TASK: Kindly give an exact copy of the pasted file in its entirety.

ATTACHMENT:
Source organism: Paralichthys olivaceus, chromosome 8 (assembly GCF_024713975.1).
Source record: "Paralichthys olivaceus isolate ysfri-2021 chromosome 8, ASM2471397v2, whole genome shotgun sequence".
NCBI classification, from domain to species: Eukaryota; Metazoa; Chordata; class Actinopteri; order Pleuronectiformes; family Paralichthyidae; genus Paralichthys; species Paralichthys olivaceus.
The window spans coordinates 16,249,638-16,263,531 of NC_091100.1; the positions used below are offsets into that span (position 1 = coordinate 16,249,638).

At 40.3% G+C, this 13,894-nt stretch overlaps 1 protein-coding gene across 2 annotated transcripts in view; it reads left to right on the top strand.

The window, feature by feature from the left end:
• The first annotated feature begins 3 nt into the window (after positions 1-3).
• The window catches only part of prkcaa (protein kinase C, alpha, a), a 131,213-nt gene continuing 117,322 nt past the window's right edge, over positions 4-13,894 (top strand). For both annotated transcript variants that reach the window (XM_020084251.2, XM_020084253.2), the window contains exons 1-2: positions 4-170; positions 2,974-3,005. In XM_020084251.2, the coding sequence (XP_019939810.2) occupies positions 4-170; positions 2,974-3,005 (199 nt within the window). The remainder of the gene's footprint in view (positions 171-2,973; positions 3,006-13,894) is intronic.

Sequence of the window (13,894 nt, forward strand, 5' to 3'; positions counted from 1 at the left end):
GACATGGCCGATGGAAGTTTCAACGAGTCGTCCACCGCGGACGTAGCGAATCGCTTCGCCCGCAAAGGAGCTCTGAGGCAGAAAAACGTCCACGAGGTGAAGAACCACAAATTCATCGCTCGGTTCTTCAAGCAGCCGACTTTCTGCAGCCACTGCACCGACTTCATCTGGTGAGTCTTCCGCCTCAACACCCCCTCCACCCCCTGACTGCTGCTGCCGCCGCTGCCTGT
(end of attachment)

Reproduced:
Source organism: Paralichthys olivaceus, chromosome 8 (assembly GCF_024713975.1).
Source record: "Paralichthys olivaceus isolate ysfri-2021 chromosome 8, ASM2471397v2, whole genome shotgun sequence".
NCBI classification, from domain to species: Eukaryota; Metazoa; Chordata; class Actinopteri; order Pleuronectiformes; family Paralichthyidae; genus Paralichthys; species Paralichthys olivaceus.
The window spans coordinates 16,249,638-16,263,531 of NC_091100.1; the positions used below are offsets into that span (position 1 = coordinate 16,249,638).

At 40.3% G+C, this 13,894-nt stretch overlaps 1 protein-coding gene across 2 annotated transcripts in view; it reads left to right on the top strand.

The window, feature by feature from the left end:
• The first annotated feature begins 3 nt into the window (after positions 1-3).
• The window catches only part of prkcaa (protein kinase C, alpha, a), a 131,213-nt gene continuing 117,322 nt past the window's right edge, over positions 4-13,894 (top strand). For both annotated transcript variants that reach the window (XM_020084251.2, XM_020084253.2), the window contains exons 1-2: positions 4-170; positions 2,974-3,005. In XM_020084251.2, the coding sequence (XP_019939810.2) occupies positions 4-170; positions 2,974-3,005 (199 nt within the window). The remainder of the gene's footprint in view (positions 171-2,973; positions 3,006-13,894) is intronic.

Sequence of the window (13,894 nt, forward strand, 5' to 3'; positions counted from 1 at the left end):
GACATGGCCGATGGAAGTTTCAACGAGTCGTCCACCGCGGACGTAGCGAATCGCTTCGCCCGCAAAGGAGCTCTGAGGCAGAAAAACGTCCACGAGGTGAAGAACCACAAATTCATCGCTCGGTTCTTCAAGCAGCCGACTTTCTGCAGCCACTGCACCGACTTCATCTGGTGAGTCTTCCGCCTCAACACCCCCTCCACCCCCTGACTGCTGCTGCCGCCGCTGCCTGT